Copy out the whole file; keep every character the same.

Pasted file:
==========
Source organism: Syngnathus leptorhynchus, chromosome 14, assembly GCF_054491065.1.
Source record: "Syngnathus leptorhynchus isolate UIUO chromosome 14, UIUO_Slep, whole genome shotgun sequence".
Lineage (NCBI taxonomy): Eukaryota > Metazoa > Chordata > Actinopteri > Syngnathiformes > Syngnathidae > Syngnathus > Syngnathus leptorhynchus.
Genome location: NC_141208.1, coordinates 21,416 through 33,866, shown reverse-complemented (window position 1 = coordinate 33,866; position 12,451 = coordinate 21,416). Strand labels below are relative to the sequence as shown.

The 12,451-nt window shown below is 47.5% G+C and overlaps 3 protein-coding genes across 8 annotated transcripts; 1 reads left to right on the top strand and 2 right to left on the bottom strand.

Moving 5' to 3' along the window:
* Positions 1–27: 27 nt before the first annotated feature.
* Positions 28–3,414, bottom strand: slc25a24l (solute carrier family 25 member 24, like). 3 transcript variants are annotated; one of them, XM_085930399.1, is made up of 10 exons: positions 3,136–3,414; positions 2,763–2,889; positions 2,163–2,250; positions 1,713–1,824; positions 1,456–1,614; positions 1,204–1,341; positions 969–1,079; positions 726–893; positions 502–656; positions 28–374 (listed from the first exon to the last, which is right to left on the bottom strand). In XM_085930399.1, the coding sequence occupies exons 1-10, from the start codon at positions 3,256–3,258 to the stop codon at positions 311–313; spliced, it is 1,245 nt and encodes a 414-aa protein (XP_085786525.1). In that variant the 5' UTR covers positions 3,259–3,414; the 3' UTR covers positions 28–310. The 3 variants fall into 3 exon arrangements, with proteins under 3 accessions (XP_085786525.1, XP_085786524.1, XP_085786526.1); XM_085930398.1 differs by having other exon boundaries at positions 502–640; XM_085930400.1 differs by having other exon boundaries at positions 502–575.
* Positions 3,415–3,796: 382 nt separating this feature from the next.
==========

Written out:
Source organism: Syngnathus leptorhynchus, chromosome 14, assembly GCF_054491065.1.
Source record: "Syngnathus leptorhynchus isolate UIUO chromosome 14, UIUO_Slep, whole genome shotgun sequence".
Lineage (NCBI taxonomy): Eukaryota > Metazoa > Chordata > Actinopteri > Syngnathiformes > Syngnathidae > Syngnathus > Syngnathus leptorhynchus.
Genome location: NC_141208.1, coordinates 21,416 through 33,866, shown reverse-complemented (window position 1 = coordinate 33,866; position 12,451 = coordinate 21,416). Strand labels below are relative to the sequence as shown.

The 12,451-nt window shown below is 47.5% G+C and overlaps 3 protein-coding genes across 8 annotated transcripts; 1 reads left to right on the top strand and 2 right to left on the bottom strand.

Moving 5' to 3' along the window:
* Positions 1–27: 27 nt before the first annotated feature.
* Positions 28–3,414, bottom strand: slc25a24l (solute carrier family 25 member 24, like). 3 transcript variants are annotated; one of them, XM_085930399.1, is made up of 10 exons: positions 3,136–3,414; positions 2,763–2,889; positions 2,163–2,250; positions 1,713–1,824; positions 1,456–1,614; positions 1,204–1,341; positions 969–1,079; positions 726–893; positions 502–656; positions 28–374 (listed from the first exon to the last, which is right to left on the bottom strand). In XM_085930399.1, the coding sequence occupies exons 1-10, from the start codon at positions 3,256–3,258 to the stop codon at positions 311–313; spliced, it is 1,245 nt and encodes a 414-aa protein (XP_085786525.1). In that variant the 5' UTR covers positions 3,259–3,414; the 3' UTR covers positions 28–310. The 3 variants fall into 3 exon arrangements, with proteins under 3 accessions (XP_085786525.1, XP_085786524.1, XP_085786526.1); XM_085930398.1 differs by having other exon boundaries at positions 502–640; XM_085930400.1 differs by having other exon boundaries at positions 502–575.
* Positions 3,415–3,796: 382 nt separating this feature from the next.